Garden to plate: the story behind Awasi Iguazu’s culinary experiences

Awasi Iguazu Main Lodge Exteriors
Awasi Iguazu Main Lodge

When countries all around the world faced lockdown and our beloved travel industry had to temporarily close its doors, the team at Awasi Iguazu came together to find joy, community and routine in their organic vegetable garden.

We spoke to Paula Bertotto, Operations Assistant Manager at this Relais & Chateaux lodge in Northern Argentina about their veg patch, how this influences the culinary experiences at Awasi Iguazu and their approach to sustainable travel.

Paula working in the vegetable garden
Awasi Iguazu vegetable garden
What inspired the team to start working together in the vegetable garden?

Paula: When the quarantine was suddenly declared in Argentina we could not spend any longer at the hotel, which is actually the place where we spend most of our time, a place that we love because we feel very much cared for, and where we definitely feel like family. We all missed the time we used to spend together and, as soon as we were allowed to leave our homes, the staff spontaneously started creating “excuses” for gathering.

We were all concerned about the need to take care of the infrastructure of the hotel and our work equipment, now that the hotel was empty. One of the sectors that needed care and dedication was the garden.

The chef came up with the idea and he soon found some followers that were eager to have fun as a team while working together.

How are the vegetables from the garden used in the restaurant & bar? 

Paula: The bar uses several herbs for preparing infusions with digestive properties, such as boldo, rue, peppermint, lemon verbena, carqueja and burrito. Also some juices or cocktails incorporate passion fruit, chamomile or ginger.

At the restaurant, dishes get decorated with nasturtium flowers and also with young leaves from fennel, mustard, chard, radish or beetroot plants. Coriander, and parsley are used a lot for dressings, whilst arugula, a variety of lettuces and tomatoes stand out in salads. 

In the sauces that accompany proteins, the chef uses two native little fruits called jaboticaba and pitanga, which also make outstanding ice creams and sorbets. 

Awasi Iguazu Gastronomy Dish
Can you tell us about your favourite dish & drink that incorporates ingredients from the garden?

Paula: I love the welcome drink, which consists of a refreshing yerba mate tea, with a couple of frozen passion fruit ice cubes and some fresh aromatic peppermint leaves. 

What was your biggest takeaway from working in the organic garden? 

Paula: Of course I learned a lot on how to run a vegetable garden, but my biggest takeaway was discovering how committed the staff is. They would volunteer at the garden with no apparent profit just because they love Awasi and they feel it is home. I also got to spend time with mates who work in different areas of the hotel and we previously knew very little of each other. I learned a lot about their life, their talent and hobbies, which I find important to know in a place where we care about our employees.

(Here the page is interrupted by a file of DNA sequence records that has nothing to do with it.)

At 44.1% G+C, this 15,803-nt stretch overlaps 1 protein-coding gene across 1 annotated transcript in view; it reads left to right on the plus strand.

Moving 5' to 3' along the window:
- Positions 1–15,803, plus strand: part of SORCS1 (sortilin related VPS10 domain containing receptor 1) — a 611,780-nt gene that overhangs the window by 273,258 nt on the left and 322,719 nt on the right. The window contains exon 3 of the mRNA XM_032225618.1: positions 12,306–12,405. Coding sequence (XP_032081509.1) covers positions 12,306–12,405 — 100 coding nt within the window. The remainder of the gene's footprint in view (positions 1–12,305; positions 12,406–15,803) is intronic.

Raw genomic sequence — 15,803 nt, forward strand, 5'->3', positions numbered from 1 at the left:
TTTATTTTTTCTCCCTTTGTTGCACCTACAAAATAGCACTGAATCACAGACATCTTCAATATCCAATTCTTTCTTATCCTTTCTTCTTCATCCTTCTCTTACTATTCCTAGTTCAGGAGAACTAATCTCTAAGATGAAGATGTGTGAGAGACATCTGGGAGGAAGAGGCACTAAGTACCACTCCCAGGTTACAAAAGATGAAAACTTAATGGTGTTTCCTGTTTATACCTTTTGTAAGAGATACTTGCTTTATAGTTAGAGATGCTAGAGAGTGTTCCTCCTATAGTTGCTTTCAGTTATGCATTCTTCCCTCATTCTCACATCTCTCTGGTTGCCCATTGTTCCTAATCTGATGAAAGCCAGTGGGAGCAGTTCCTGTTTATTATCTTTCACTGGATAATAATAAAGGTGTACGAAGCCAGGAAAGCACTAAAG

The team have also created an edible forest nearby, tell us more about what can be found and how it’s used?

Paula: The edible forest comprises trees and shrubs. In not much space, we have, layered according to their height and need of light yacaratiá, papaya, banana, orange, lemon, mango, guava, ubajay and jaboticaba trees; as well as palmito palm trees, passion fruit vines and sugar cane. Most of those fruits end up being served in deserts, like ice creams, sorbets, or they could also be turned into very special sauces for accompanying beef and fish.

Arriving at Awasi Iguazu
Iguazu Waterfalls from above
The main lodge at Awasi Iguazu
Terrace at Awasi Iguazu
On the grounds at Awasi Iguazu
Get up close to nature during your stay at Awasi Iguazu
How are you approaching responsible travel at Awasi Iguazu?

Paula: Awasi Iguazu, Atacama and Patagonia are all located in some of South America’s most unique environments. We are committed to protecting their natural and cultural heritage through the conservation of their ecosystems, the reintroduction of native species and the implementation of educational and artistic initiatives with the local communities. In Awasi Iguazu in particular we work closely with several of our neighboring native communities: the Mbya Guaranís. Around 50 families live about 5 minutes away from our hotel, and we collaborate with their community by purchasing a great amount of handicrafts directly, which are used to decorate the hotel, we organize workshops with them and our guests to get to know their culture better and we periodically contribute to their local school. In terms of ecology, the Awasi Foundation protects about 240 hectares of native rainforest in the Misiones Province.

‘This ecosystem absorbs so much CO2, that in combination with the private reserve that we own in Awasi Patagonia, this makes Awasi carbon neutral.’

Are there any other way in which Awasi Iguazu engages with the local community?

Paula: At Awasi Iguazu most of our almost 100 employees are local. We provide constant trainings, cross-trainings, plus the possibility to study languages (English and Portuguese), first-aid, driving or other important life-skills to ensure the development of each individual. The idea through the years is to provide the possibility to grow to each member of our team, and so many that started out as drivers or security staff in one of their first formal jobs are now training as private guides, receptionists or team leaders. It is very exciting to watch some of these people grow personally and professionally.


Discover Awasi Iguazu, a Relais & Chateaux hotel